Netflix to Disney: Hold My Beer
The world’s biggest streaming service knocked it out of the earnings park, and that puts the squeeze on Disney to show the ad slump misery is waning
Netflix basically just delivered a message to rival Hollywood streaming platforms: “Hold my beer.”
Wall Street is diving back into the world’s largest streamer on Wednesday after it crushed third-quarter earnings, posting better-than-expected results across the board. Profits and revenue beat analyst projections, and the number of new subscribers had investors salivating after two straight quarters of declines. The news led one entertainment industry analyst to proclaim “STREAMING IS ALIVE” as shares catapulted more than 16% in after-hours trading.
The Los Gatos, Calif.-based company roiled the streaming industry by hemorrhaging customers during the first half of the year. Now, Netflix is literally taking swipes at rivals Disney, Warner Bros. Discovery, Amazon and Paramount after finally getting its house in order.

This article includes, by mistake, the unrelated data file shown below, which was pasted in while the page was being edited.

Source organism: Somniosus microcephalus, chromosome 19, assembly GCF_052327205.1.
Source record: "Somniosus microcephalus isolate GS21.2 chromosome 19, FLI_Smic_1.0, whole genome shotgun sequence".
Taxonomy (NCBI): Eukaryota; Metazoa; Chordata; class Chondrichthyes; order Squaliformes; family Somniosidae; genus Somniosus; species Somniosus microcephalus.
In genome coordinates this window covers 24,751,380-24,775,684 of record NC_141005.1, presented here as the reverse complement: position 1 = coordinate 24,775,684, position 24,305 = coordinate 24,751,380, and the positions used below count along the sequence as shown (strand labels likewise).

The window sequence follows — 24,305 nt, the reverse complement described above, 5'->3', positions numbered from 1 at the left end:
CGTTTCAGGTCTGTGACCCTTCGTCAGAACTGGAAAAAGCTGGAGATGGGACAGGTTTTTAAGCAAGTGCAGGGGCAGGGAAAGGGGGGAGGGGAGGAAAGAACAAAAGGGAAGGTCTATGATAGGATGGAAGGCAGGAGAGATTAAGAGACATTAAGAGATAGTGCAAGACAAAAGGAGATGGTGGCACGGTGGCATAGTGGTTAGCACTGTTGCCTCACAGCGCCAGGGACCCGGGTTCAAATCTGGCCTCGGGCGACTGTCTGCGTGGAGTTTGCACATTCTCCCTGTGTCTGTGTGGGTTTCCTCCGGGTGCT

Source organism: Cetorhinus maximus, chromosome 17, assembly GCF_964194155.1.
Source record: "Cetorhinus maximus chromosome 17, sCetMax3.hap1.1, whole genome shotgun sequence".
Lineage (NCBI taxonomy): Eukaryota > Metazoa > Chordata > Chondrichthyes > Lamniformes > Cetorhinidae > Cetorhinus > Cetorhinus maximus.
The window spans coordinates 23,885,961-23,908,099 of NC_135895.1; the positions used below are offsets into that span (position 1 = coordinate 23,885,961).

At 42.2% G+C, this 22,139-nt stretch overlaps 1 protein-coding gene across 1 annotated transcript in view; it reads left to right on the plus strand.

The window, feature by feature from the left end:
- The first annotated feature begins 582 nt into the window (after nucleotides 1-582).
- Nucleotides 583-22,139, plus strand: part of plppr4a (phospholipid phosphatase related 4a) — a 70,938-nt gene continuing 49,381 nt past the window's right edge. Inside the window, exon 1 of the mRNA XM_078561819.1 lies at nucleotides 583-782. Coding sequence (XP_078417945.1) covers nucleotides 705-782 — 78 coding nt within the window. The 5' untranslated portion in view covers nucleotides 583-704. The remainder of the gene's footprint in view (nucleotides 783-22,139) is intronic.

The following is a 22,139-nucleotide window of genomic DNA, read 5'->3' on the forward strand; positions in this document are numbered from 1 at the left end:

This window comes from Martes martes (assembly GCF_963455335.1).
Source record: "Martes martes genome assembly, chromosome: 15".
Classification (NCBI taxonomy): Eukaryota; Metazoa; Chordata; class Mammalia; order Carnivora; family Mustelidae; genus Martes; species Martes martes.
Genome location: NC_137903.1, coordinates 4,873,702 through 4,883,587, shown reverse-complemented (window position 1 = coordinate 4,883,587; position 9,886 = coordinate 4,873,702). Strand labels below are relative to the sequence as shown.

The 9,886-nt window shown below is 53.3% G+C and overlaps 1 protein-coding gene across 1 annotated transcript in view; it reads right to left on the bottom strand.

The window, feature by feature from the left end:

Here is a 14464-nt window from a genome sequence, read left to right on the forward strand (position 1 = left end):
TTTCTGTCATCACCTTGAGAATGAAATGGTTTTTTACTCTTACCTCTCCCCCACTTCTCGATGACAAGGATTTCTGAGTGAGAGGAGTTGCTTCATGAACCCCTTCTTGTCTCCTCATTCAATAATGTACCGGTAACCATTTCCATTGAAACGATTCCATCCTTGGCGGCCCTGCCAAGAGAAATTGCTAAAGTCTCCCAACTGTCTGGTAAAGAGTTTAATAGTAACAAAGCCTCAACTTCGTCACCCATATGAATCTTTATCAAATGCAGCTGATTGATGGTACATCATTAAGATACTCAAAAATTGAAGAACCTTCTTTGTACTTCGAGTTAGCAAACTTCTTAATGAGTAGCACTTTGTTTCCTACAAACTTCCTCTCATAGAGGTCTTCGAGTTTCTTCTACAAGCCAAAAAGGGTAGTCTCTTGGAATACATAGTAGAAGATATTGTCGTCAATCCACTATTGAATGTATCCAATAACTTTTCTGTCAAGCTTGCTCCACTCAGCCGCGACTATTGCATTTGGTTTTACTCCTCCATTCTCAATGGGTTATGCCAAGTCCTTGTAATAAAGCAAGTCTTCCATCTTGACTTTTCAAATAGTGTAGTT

Co-chief executives Reed Hastings and Ted Sarandos threw down the gauntlet in their quarterly letter to shareholders, taking aim at anything with a plus sign after its name. “Our competitors are investing heavily to drive subscribers and engagement, but building a large, successful streaming business is hard — we estimate they are all losing money with combined 2022 operating losses well over $10 billion vs. Netflix’s $5 to $6 billion annual operating profit.”
“Well, thank God we’re done with shrinking quarters,” Hastings said while laughing during the company’s earnings call.
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The insinuation, of course, is that competitors may not be able to make similar boasts as they unveil results during the next few weeks. Amazon, Apple and Comcast’s Peacock platform are on tap next week to deliver results, followed by WBD, Fox, Lionsgate, Paramount and Roku the week after.